Feds Use Internet for Lobbying
Associated Press Writer
Monday, May 18, 1998; 10:32 a.m. EDT WASHINGTON (AP) -- In a glimpse into the future of lobbying, the U.S. Chamber of Commerce is trying to build opposition to a global-warming treaty by connecting foreign policy veterans with the public on the computer Internet.
About 200 people gathered at the business lobby's offices today to hear featured speakers, including former Defense Secretary James Schlesinger and former Secretary of State Lawrence Eagleburger.
Chamber officials hoped that thousands more watched the conference over the Internet, where it aired live after a technical glitch that delayed the start of the broadcast.
Visitors to the chamber's special web site could see and hear the speeches as they were being delivered at the chamber's wood-paneled meeting room. They also could read the policy papers being presented at the conference or watch a video about the treaty.
``This is our new means of communicating,'' said Bill Kovacs, the chamber's vice president for environment and energy policy. ``We can reach the world almost instantaneously.''
The Internet is quickly becoming a favored venue for grass-roots lobbying campaigns, with interest groups helping their supporters send letters to lawmakers with just a few clicks of their computer mouse. The American Hospital Association and USA Engage, a business group opposed to economic sanctions on foreign countries, are two examples.
The chamber is going further in its effort to inform people about opposition to the global-warming treaty, which it sees threatening America's security and sovereignty.
The treaty, endorsed by the Clinton administration, would limit each nation's emissions of carbon dioxide and other so-called greenhouse gases produced by industrial activities. Many scientists believe those gases are increasing Earth's temperature by trapping heat from the sun.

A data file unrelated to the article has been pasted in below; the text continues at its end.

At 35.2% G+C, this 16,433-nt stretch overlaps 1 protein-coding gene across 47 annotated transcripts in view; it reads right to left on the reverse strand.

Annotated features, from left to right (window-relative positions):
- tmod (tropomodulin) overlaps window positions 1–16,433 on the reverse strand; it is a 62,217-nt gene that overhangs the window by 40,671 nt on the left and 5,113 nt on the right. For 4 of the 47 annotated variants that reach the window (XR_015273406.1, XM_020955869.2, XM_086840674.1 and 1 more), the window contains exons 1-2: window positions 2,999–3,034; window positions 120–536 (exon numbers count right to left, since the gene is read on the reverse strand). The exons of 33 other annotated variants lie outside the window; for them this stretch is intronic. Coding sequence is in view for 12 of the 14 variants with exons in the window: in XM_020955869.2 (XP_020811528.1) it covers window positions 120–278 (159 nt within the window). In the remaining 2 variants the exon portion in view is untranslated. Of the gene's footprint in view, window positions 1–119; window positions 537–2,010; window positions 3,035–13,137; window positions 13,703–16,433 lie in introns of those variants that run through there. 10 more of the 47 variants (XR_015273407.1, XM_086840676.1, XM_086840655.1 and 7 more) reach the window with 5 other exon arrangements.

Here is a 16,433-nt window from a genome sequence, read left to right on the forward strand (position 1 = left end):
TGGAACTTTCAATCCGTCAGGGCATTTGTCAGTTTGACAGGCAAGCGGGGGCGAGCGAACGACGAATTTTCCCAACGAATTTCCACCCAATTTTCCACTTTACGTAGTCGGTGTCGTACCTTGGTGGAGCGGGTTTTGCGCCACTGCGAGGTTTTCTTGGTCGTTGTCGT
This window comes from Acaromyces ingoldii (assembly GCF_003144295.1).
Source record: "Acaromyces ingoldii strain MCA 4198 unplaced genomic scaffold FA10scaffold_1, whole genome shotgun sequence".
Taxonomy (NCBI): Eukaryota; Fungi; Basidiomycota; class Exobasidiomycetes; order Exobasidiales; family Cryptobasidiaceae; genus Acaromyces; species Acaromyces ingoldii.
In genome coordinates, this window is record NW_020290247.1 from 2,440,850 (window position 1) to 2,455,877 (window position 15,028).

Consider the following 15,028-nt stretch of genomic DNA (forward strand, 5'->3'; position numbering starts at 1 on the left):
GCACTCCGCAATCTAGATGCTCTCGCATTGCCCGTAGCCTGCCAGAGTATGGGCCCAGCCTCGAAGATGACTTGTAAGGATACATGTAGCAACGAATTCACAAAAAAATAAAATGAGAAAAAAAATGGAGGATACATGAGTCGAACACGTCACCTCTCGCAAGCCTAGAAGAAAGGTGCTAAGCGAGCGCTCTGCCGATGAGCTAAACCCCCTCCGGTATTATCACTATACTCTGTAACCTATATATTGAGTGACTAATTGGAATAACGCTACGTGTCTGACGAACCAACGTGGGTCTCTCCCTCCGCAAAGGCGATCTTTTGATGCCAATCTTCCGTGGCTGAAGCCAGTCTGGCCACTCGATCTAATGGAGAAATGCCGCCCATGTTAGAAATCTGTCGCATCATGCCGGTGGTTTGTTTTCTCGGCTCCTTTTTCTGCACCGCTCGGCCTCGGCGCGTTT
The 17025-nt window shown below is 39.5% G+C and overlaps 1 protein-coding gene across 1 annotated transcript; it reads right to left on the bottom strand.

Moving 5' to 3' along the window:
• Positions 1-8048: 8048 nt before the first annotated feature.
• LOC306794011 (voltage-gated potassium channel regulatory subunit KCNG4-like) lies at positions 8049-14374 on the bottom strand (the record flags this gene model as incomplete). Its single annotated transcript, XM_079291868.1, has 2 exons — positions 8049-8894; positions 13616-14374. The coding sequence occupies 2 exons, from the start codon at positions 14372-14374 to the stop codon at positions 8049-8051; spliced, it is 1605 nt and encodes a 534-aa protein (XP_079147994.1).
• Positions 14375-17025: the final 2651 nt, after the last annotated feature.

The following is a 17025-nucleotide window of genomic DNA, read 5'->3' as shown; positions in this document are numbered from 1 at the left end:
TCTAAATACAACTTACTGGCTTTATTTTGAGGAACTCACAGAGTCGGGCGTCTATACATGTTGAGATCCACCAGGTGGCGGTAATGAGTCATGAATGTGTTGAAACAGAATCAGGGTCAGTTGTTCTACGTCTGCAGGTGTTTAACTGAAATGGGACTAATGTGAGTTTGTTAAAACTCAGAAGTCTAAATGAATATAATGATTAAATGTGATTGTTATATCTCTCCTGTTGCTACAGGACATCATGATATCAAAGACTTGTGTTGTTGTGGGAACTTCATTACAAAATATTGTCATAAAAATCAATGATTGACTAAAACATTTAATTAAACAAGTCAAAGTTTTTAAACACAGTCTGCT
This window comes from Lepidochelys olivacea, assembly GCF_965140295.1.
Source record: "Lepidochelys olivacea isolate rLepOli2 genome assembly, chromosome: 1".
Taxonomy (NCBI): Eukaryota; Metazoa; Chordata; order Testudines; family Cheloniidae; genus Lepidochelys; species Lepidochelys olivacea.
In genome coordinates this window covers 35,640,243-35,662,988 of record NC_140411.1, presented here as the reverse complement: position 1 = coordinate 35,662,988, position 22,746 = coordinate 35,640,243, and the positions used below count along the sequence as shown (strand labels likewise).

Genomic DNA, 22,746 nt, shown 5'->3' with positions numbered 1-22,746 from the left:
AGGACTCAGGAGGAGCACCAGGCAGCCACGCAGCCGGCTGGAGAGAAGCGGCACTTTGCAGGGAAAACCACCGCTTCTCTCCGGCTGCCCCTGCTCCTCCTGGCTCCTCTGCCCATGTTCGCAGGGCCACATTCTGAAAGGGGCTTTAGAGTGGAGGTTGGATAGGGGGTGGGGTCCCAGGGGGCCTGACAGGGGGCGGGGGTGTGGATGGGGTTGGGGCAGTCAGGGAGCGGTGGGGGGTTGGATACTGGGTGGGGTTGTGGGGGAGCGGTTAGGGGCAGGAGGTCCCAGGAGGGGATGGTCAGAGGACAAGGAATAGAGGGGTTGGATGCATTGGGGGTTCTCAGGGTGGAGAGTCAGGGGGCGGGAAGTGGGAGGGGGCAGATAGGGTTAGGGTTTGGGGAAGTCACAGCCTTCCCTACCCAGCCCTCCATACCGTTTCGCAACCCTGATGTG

A Senate ratification vote giving official U.S. acceptance to the treaty is pending.
Speakers remained after their presentation today to answer e-mail sent in during the conference. After the conference is broadcast today, the video will be saved and catalogued. Video clips, transcripts and supporting documents then will be available at the group's Internet site.
``This is an example of the future,'' said James Thurber, director of the Center for Congressional and Presidential Studies at American University, which recently examined lobbying and the Internet.
``You cannot only put written materials on and make it easy for people to e-mail their members of Congress, but they also will have moving images from conferences that can be called up on a later date.''
Chamber spokesman Frank Coleman said Internet broadcasts will replace the organization's town hall meetings, where speeches and interviews are broadcast via satellite to conference rooms and other gathering spots.
``That required people to get up from their houses or their desks to go someplace,'' Coleman said. ``Now anyone who has a computer, a modem and an Internet service can log into these conferences. It becomes an easier tool for getting the message out.''
The chamber also plans to send notices to members of Internet discussion groups, inviting them to visit its global-warming Web site.
For the future, the chamber plans to use the Internet to set up an electronic lobbying network to instantly inform members of key votes. For example, it could send out an alert that Congress was scheduled to take up an issue that afternoon and urge its members to instantly call or e-mail their federal lawmakers.
``The linkage between a direct lobbying effort and the Internet is going to improve the capacity of these large organizations to pressure individual members of Congress to do what they want them to do,'' Thurber said.
``With these sites, they can just click an icon, and they have programs that will automatically send a letter to the right members of Congress.''
© Copyright 1998 The Associated Press
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